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Monday, 22 January, 2001, 14:43 GMT
Queen Victoria remembered
Queen Victoria's funeral procession
Victoria's funeral procession leaving Osborne House
Britain's longest-reigning monarch, Queen Victoria, has been commemorated on the 100th anniversary of her death.

The Victorian Society laid a wreath at the Queen Victoria Memorial outside Buckingham Palace.

The ceremony followed a weekend of remembrance for Victoria, who died peacefully at Osborne House on the Isle of Wight on 22 January, 1901, aged 81.

The interior of the last railway carriage used by Queen Victoria at the National Railway Museum in York
A railway carriage Queen Victoria used has been preserved
On Sunday, the Queen, the Queen Mother and Duke of Edinburgh joined in prayers for the Queen-Empress at St Lawrence parish church, Castle Rising, near Sandringham.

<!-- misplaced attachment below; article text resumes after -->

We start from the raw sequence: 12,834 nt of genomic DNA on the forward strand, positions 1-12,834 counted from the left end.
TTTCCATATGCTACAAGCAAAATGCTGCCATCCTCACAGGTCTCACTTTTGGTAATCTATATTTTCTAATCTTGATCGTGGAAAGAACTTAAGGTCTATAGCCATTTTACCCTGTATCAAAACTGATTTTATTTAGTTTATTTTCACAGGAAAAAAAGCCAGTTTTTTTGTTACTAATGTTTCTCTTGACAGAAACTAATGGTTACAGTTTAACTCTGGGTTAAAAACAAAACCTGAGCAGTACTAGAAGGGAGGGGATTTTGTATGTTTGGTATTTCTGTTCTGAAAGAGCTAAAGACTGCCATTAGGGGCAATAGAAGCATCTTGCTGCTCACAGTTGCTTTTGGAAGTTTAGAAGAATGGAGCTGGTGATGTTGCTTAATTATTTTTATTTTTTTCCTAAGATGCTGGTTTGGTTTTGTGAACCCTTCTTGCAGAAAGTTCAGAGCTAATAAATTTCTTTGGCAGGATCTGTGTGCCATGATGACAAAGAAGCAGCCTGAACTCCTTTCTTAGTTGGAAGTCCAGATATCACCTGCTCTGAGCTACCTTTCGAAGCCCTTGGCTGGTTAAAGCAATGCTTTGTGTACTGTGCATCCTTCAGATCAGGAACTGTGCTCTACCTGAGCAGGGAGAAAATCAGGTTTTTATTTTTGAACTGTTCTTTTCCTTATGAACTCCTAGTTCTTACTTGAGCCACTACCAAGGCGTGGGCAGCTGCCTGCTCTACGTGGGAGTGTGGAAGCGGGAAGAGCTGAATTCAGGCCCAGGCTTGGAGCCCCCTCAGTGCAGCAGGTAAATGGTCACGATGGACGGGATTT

The service included readings from Victoria's diaries and music composed by her husband Prince Albert.

Osborne House, where Queen Victoria lived with Prince Albert and their nine children, remains closed due to refurbishment work.

Mark of respect

However, the renovations were halted as a mark of respect and a piper played on the lawns of the historic stately home.

Queen Victoria's funeral was held at St George's Chapel, in the precincts of Windsor Castle, on 2 February 1901.

On 4 February, after lying in state for two days, her body was interred in the Frogmore Royal Mausoleum at Windsor Home Park, beside her beloved husband who died in 1861 from typhoid fever.

Queen Victoria
Queen Victoria ruled for longer than any other British monarch
One of the most remarkable buildings of the Victorian age, it will be open to the public, free of charge, on 4 February this year as well as on 23 May, the nearest Wednesday to Victoria's birthday.

Queen Victoria reigned for nearly 64 years - longer than any other British sovereign.

When she succeeded her uncle, William IV, in 1837, the monarchy was probably less popular than at any time since the 17th Century.

By the end of the reign, the crown had been raised to new heights of prestige and affection, and the British Empire ruled much of the world.

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Victorian values at 100
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